When do you stop contributing to tax-deferred accounts?

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A reader writes:

How do you know when you have enough assets in retirement accounts so that you can stop contributing and put your money in taxable accounts? We could probably stop now but it’s a hard habit to break.

This is a good question for both military retirees and for servicemembers with only a few years of active duty. It’s tempting to put all your retirement savings in tax-deferred accounts (both the Thrift Savings Plan and IRAs) because those options are only available for that tax year. If you don’t make a contribution before the deadline then that year’s opportunity (and the tax-deferred compounding) is lost forever. If you have a civil-service job (with TSP matching) or if you’re contributing to a civilian tax-deferred savings plan with its own matching, then it’s tough to give up the employer’s matching “free money”.

The question has become even more complicated with the advent of the Roth TSP. Military enrollment in the Roth TSP has quadrupled in the last couple of months,* even leading to rumors of automatic enrollment for new recruits.

In general, when you’re just starting your military career, the Roth TSP is a better deal because you pay taxes on contributions now (when tax brackets are low) rather than on withdrawals later (when tax brackets may be higher). But this strategy still requires predicting your future tax brackets, and it may seem more attractive to avoid paying taxes now.

I’ll discuss the options below, but I’m not going to go into the details of how to execute each one. I’ll link to other references, of course, but otherwise a detailed explanation would be several more blog posts of procedural steps.

The goal of this post is to give you the vocabulary to follow the links and create your own plan— perhaps with a review by a financial professional or a tax accountant.

When you’re just starting your first military obligation, you have no idea whether you’re going to leave after several years or stay until retirement. If you end up with a military pension then your retirement income will quickly bump you up to a higher tax bracket.

Once again the problem is taking advantage of the opportunity– if you contribute to the TSP (regular or Roth) now then you can always roll the money out later. It’s much more difficult to get money into the TSP if you delay until later.

Let’s look at the question from the other direction:

How much do you need to save in taxable investment accounts? Military veterans want enough savings to live on during their transition from the military to a bridge career, or enough savings to live on while getting a college degree, or enough to “bridge the gap” between leaving the military and reaching age 59½– the age at which penalty-free withdrawals can begin from tax-deferred retirement accounts. (See page 55 of the PDF at that link.)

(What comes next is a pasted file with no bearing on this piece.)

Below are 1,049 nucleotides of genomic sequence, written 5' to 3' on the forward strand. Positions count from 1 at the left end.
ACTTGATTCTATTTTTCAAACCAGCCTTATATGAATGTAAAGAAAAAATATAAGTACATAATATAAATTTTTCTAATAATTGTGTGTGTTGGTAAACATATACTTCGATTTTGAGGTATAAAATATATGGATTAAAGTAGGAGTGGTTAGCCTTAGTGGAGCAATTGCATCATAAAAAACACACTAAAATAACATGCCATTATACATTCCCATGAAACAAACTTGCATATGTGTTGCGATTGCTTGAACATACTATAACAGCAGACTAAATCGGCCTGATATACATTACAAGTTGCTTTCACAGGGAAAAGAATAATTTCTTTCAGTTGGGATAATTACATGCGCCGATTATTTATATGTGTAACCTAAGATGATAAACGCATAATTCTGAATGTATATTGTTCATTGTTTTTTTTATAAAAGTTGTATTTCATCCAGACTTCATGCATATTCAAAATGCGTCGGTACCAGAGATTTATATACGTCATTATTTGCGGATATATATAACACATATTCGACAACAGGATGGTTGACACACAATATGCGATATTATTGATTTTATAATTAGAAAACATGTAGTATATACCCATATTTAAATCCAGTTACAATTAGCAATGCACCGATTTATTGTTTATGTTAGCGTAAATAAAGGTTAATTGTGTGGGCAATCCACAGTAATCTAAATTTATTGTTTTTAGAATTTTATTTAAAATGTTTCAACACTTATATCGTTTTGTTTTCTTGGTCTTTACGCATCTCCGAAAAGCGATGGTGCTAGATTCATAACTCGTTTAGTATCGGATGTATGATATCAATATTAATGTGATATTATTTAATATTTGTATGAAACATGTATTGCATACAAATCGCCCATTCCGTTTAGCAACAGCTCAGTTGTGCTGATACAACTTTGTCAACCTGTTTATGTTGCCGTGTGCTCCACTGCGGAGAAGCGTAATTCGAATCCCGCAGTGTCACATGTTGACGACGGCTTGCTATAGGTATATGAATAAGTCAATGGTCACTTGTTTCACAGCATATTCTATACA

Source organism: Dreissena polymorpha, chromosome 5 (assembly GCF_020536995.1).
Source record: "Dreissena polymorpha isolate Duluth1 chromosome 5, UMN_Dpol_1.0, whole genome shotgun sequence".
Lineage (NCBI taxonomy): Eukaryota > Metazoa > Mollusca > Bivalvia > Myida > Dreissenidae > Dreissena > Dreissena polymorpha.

Again, it’s difficult to predict those numbers when you’re just starting out. However, as soon as you finish recruit training, you’re going to start tracking your spending and developing a budget.

After you’ve been in the military for a few years, you’ll be able to project your expenses for the transition to civilian life. You’ll know your monthly spending, whether you’ll be drilling in the Reserves/National Guard, and roughly how long your job search should take.

Once you’ve forecast those numbers then you’ll know when to start piling up cash in your taxable accounts and reducing your contributions to retirement accounts.

The GI Bill can certainly eliminate your personal cost of getting a degree when you leave the military, especially if you’ve started classes during active duty on tuition assistance funds. However, not every servicemember will have the liberty or the flexibility to obtain a degree on active duty, and some programs (like a MBA) may require a full-time effort.

Again you’ll be able to forecast your spending, estimate any other sources of part-time income while you pursue your degree, and decide when you’ll be starting your bridge career.

Finally, the amount of money you’ll need to “bridge the gap” between military retirement and age 59½ is part of your retirement spending plan. It’s a longer and more challenging prediction because you’ll have a number of unpredictable expenses to support (for example buying a house, raising the family, and saving for the kid’s college fund) but you’ll still be able to build a spreadsheet that you can live with.

So the answer works out to four parts:

  • Forecast your spending for the period when you’ll draw from taxable accounts
  • Figure out how much you’ll need from those accounts
  • Decide how many months you’ll need to contribute those accounts at your current savings rate